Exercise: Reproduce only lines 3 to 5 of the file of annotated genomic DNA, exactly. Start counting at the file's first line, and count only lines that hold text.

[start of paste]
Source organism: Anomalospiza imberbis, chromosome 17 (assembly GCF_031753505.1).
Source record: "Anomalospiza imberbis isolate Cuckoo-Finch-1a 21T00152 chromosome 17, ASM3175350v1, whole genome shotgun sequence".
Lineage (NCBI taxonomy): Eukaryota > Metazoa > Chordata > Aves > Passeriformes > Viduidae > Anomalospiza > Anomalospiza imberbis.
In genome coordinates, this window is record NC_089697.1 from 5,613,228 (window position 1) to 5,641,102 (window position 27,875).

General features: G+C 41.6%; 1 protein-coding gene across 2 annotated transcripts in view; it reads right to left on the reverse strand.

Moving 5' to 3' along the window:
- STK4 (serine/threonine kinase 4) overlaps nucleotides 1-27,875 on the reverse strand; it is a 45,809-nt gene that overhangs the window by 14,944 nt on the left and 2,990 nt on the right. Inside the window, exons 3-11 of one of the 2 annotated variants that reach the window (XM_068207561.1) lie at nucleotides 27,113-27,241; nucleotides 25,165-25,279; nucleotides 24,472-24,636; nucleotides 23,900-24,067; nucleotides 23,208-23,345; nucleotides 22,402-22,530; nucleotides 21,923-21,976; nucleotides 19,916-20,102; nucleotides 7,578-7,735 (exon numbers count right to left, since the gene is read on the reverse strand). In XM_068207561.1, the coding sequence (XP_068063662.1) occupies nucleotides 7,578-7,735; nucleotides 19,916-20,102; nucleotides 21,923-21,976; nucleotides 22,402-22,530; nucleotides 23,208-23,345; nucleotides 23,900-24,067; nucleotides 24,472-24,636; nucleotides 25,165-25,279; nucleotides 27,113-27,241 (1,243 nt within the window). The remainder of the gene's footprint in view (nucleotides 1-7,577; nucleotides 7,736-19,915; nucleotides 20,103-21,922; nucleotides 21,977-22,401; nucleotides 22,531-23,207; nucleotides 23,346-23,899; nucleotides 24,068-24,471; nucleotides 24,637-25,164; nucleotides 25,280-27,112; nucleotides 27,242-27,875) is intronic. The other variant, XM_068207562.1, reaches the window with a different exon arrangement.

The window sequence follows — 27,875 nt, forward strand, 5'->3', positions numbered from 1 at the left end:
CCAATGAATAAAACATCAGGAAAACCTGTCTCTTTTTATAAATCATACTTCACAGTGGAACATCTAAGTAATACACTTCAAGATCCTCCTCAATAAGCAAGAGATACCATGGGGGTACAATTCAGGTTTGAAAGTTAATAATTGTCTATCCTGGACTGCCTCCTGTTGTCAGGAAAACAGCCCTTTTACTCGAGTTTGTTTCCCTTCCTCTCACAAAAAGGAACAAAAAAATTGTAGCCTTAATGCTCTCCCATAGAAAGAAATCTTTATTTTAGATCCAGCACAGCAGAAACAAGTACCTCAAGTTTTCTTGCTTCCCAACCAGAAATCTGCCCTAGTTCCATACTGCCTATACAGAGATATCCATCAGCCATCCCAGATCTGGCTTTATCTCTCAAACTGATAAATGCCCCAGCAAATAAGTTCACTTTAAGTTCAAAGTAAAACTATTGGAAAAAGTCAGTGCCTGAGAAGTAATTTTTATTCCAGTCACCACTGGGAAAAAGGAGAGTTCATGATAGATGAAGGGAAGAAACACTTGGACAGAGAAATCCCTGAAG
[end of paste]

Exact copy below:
Lineage (NCBI taxonomy): Eukaryota > Metazoa > Chordata > Aves > Passeriformes > Viduidae > Anomalospiza > Anomalospiza imberbis.
In genome coordinates, this window is record NC_089697.1 from 5,613,228 (window position 1) to 5,641,102 (window position 27,875).

General features: G+C 41.6%; 1 protein-coding gene across 2 annotated transcripts in view; it reads right to left on the reverse strand.